About

What we do

Until recently, expert knowledge on phylogenetic relationships-- the Tree of Life-- was scattered in thousands of inaccessible publications. Then the OpenTree project processed thousands of publications to generate a "synthetic tree" covering millions of species, a resource with enormous potential both for educational purposes and to guide research.

Yet, there is still a very large accessibility gap, making it unlikely that this trove of knowledge will flow into the hands of scientists, educators, and the public.

The Phylotastic project aims to lower the barriers to accessing the tree of life: we want to make getting a species tree just as easy-- and as fast-- as getting online driving directions. We solve problems involved in using scientific names, extracting relationships, integrating time-scales, and finding images and other resources about species.


How it works

For users, the part that you see-- the web portal or the mobile app-- are just two of the many possible front-ends or "clients" that use an underlying toolbox of phylotastic web services, each with a defined role providing data or operations. Many of our services rely on key information resources such as:

We aim to grow this toolbox into a sustainable community resource that is open to anyone and that evolves to integrate new resources and operations.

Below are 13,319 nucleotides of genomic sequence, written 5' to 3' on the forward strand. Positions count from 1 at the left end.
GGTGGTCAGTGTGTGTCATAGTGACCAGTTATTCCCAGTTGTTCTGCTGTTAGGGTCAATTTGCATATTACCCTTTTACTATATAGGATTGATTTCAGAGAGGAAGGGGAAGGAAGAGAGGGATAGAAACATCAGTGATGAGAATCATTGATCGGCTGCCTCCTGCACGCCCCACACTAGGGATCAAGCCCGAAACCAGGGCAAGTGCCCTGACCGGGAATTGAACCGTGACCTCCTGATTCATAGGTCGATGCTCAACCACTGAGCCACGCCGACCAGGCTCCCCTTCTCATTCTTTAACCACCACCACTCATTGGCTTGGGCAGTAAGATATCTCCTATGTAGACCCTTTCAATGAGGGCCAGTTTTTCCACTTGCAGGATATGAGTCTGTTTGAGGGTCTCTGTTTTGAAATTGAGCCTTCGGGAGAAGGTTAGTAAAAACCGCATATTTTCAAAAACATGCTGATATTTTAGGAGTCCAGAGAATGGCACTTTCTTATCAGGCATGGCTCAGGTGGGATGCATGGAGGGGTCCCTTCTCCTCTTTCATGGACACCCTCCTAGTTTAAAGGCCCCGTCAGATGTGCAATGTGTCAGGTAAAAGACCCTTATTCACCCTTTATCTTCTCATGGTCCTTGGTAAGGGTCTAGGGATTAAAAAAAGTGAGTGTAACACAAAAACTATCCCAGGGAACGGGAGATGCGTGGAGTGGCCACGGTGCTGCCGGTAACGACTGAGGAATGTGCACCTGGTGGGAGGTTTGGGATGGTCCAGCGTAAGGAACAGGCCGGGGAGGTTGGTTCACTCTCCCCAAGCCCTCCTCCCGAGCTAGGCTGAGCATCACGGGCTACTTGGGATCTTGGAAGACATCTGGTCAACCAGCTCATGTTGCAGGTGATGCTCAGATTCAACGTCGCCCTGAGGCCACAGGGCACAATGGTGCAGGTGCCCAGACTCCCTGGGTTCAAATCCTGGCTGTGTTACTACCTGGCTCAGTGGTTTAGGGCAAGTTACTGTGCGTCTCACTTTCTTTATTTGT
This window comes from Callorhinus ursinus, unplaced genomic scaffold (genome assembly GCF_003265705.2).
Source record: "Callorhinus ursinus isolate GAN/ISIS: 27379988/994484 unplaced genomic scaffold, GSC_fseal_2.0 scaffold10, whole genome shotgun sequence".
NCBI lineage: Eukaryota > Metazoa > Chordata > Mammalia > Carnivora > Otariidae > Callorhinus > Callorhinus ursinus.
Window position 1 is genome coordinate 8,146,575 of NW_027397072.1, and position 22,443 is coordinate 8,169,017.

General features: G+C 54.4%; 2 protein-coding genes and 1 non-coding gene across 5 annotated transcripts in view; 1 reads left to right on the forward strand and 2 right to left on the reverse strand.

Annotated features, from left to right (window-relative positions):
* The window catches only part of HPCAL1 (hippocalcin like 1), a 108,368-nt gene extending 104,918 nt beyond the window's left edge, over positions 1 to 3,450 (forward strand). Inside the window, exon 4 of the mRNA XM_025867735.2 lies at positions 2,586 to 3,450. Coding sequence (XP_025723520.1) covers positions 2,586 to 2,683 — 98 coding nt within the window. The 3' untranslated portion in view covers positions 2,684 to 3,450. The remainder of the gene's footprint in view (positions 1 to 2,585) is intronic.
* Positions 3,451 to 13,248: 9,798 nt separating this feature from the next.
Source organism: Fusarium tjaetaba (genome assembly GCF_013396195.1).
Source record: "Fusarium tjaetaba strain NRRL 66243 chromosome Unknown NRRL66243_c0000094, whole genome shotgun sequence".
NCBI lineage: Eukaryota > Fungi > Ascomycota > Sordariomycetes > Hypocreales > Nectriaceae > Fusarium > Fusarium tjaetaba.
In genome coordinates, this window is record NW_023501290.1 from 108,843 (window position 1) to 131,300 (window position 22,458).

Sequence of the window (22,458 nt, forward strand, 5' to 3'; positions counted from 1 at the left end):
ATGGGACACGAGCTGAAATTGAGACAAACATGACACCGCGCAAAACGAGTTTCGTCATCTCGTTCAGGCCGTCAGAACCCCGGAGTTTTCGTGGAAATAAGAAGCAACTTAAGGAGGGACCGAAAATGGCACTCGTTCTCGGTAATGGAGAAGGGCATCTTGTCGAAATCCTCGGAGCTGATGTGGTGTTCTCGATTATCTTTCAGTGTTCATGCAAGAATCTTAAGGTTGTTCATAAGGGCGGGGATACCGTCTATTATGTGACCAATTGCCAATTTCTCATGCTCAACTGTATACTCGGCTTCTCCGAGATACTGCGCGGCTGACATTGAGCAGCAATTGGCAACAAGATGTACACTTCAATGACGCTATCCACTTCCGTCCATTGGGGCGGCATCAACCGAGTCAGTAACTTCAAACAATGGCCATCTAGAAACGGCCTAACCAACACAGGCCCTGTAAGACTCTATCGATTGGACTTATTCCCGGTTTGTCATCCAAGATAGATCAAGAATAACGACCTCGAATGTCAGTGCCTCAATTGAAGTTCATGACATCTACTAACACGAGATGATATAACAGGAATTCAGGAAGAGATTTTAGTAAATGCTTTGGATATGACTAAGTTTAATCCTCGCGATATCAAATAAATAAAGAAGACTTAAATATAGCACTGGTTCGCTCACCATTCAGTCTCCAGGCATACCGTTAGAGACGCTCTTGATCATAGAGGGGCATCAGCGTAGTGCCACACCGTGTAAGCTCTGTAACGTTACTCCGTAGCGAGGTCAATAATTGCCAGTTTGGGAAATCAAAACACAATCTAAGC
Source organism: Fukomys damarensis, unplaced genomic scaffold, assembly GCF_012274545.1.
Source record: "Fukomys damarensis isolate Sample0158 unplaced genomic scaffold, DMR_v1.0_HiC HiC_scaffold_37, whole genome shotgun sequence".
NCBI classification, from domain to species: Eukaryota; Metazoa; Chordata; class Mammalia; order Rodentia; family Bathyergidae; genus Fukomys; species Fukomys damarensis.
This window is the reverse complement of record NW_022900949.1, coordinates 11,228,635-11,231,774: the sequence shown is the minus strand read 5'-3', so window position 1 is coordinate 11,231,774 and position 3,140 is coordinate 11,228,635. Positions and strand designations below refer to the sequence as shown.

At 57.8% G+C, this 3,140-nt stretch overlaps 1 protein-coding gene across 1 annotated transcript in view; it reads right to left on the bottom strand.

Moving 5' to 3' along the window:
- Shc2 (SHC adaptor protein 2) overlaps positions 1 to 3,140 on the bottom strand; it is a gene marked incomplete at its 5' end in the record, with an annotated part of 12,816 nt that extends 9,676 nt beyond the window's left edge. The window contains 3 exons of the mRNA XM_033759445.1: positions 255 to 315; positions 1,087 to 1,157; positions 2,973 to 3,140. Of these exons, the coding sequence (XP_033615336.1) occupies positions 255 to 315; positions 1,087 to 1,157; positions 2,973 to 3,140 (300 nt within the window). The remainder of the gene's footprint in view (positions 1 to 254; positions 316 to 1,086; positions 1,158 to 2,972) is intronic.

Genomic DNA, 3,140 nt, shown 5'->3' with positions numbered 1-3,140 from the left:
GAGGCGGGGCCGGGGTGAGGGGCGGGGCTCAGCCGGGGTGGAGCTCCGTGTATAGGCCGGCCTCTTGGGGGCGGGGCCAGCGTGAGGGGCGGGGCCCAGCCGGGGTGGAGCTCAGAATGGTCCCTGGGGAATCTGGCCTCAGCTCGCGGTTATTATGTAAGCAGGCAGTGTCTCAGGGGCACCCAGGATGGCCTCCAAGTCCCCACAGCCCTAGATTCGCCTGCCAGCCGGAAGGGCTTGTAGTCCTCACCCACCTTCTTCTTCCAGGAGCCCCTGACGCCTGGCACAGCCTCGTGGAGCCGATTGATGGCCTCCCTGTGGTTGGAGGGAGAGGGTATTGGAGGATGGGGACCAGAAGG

How to get involved

The Phylotastic project is in many ways an open project. We maintain a public channel for project information. Our source code is all available on github. We welcome feedback and are open to new opportunities to collaborate (use the Feedback form).


Who we are

The Phylotastic project is an NSF-funded research project ("Collaborative Research: ABI Development: An open infrastructure to disseminate phylogenetic knowledge", NSF 1458572) with 3 centers and 4 work sites. Current and former project staff include

We have benefited from feedback from a number of consultants and collaborators, including Yan Wong, James Rosindell (Imperial College London), Karen Cranston (OpenTree), Jonathan Rees (OpenTree), Jaime Huerta-Cepas (ETE), Brian Sidlauskas (Oregon State University), Ramona Walls (CyVerse), Cyndy Parr and Katja Schulz.

Project staff on excursions to Dripping Springs in New Mexico for project meetings